Research Article: Maternal Infection Is a Risk Factor for Early Childhood Infection in Filariasis

Date Published: July 30, 2015

Publisher: Public Library of Science

Author(s): Madhusmita Bal, Prakash K. Sahu, Nityananda Mandal, Ashok K. Satapathy, Manoranjan Ranjit, Shatanu K. Kar, Carlos Franco-Paredes. http://doi.org/10.1371/journal.pntd.0003955

Abstract: BackgroundGlobal Program to Eliminate Lymphatic Filariasis (GPELF) launched by WHO aims to eliminate the disease by 2020. To achieve the goal annual mass drug administration (MDA) with diethylcarbamazine (DEC) plus albendazole (ABZ) has been introduced in all endemic countries. The current policy however excludes pregnant mothers and children below two years of age from MDA. Since pregnancy and early childhood are critical periods in determining the disease outcome in older age, the present study was undertaken to find out the influence of maternal filarial infection at the time of pregnancy on the susceptibility outcome of children born in a community after implementation of MDA for the first time.Methodology and Principal FindingsThe participants in this cohort consists of pregnant mothers and their subsequently born children living in eight adjacent villages endemic for filarial infections, in Khurda District, Odisha, India, where MDA has reduced microfilariae (Mf) rate from 12% to 0.34%. Infection status of mother and their children were assessed by detection of Mf as well as circulating filarial antigen (CFA) assay. The present study reveals a high rate of acquiring filarial infection by the children born to infected mother than uninfected mothers even though Mf rate has come down to < 1% after implementation of ten rounds of MDA.SignificanceTo attain the target of eliminating lymphatic filariasis the current MDA programme should give emphasis on covering the women of child bearing age. Our study recommends incorporating supervised MDA to Adolescent Reproductive and Sexual Health Programme (ARSH) to make the adolescent girls free from infection by the time of pregnancy so as to achieve the goal.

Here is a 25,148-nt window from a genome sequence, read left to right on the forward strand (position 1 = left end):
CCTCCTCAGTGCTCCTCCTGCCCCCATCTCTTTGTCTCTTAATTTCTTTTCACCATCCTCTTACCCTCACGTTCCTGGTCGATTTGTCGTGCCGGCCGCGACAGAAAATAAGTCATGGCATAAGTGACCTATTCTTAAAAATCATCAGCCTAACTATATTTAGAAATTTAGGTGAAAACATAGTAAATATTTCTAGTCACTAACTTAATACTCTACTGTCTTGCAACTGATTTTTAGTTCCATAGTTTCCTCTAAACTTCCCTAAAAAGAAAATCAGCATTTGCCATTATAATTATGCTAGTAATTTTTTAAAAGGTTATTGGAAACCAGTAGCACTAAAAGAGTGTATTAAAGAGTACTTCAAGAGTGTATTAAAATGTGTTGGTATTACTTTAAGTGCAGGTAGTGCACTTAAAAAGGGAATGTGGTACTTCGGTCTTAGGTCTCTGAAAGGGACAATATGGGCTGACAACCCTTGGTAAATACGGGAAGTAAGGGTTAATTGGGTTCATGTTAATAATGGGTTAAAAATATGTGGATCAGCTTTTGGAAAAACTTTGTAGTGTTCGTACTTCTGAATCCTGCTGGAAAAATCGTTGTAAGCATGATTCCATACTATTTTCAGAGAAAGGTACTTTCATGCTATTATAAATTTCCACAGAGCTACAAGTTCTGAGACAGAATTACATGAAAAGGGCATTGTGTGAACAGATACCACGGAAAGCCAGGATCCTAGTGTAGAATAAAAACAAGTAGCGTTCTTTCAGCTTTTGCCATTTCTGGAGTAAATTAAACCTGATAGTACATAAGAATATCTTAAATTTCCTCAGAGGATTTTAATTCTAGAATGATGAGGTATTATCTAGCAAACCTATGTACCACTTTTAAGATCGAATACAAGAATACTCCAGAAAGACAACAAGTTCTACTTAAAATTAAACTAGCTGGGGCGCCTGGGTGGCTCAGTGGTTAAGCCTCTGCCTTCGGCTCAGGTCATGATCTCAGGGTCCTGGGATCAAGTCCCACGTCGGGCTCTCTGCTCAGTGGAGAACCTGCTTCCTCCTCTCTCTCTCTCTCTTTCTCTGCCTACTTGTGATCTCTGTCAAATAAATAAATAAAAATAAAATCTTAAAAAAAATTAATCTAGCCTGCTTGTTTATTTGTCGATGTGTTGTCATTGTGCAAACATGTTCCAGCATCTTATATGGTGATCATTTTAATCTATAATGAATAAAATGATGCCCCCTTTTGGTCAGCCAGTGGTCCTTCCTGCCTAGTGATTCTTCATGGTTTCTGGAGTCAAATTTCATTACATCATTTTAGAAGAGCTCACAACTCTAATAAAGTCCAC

Partial Text: Lymphatic filariasis (LF) is the second leading cause of chronic disability worldwide. According to recent estimate around 120 million people have been infected with LF in 73 countries and more than 1.1 billion (20% of the world’s population) are at risk of acquiring infection [1]. Two-thirds of the endemic population resides in South-East Asia and one-third lives in India [2]. Out of 30 states in India, seven states namely Andhra Pradesh, Bihar, Kerala, Odisha, Uttar Pradesh, Tamil Nadu, and West Bengal contribute over 86% of Mf and 97% of disease cases in the country [3].

An overview of the enrolment and follow up of participants is presented in Fig 1. A total number of 179 pregnant women admitted to O& G clinic for delivery from July 2009 to July 2011were selected for the study. Of them 21 (11.7%) mothers were excluded because of complication during delivery or infant death or unwillingness. None of the mothers have been enrolled more than once. Finally 158 mother-new born pairs were enrolled for the study. Amongst them 24% of the mothers have multiparity status. As would appear from the baseline characteristics about 45% of the mothers were positive for CFA (GM: 1925, range: 630–16596) and 11.8% for Mf (3–210 per 60μl blood). The transplacental transfer of CFA from mother to cord was detected in 15.8% of the infected mother, while none of the cord blood was found to be positive for Mf.

For the first time our study has shown the impact of in- utero exposure to filarial infection on susceptibility outcome in early childhood during their natural exposure to filariasis in a MDA ongoing area, where the Mf rate has come down to below threshold level. This study further reveals that though a proportion of infected mothers have cleared infection during follow-up period due to ongoing MDA, yet children born to them acquire infection similarly as the children born to mothers who have not cleared the infection.

Source:

http://doi.org/10.1371/journal.pntd.0003955

 

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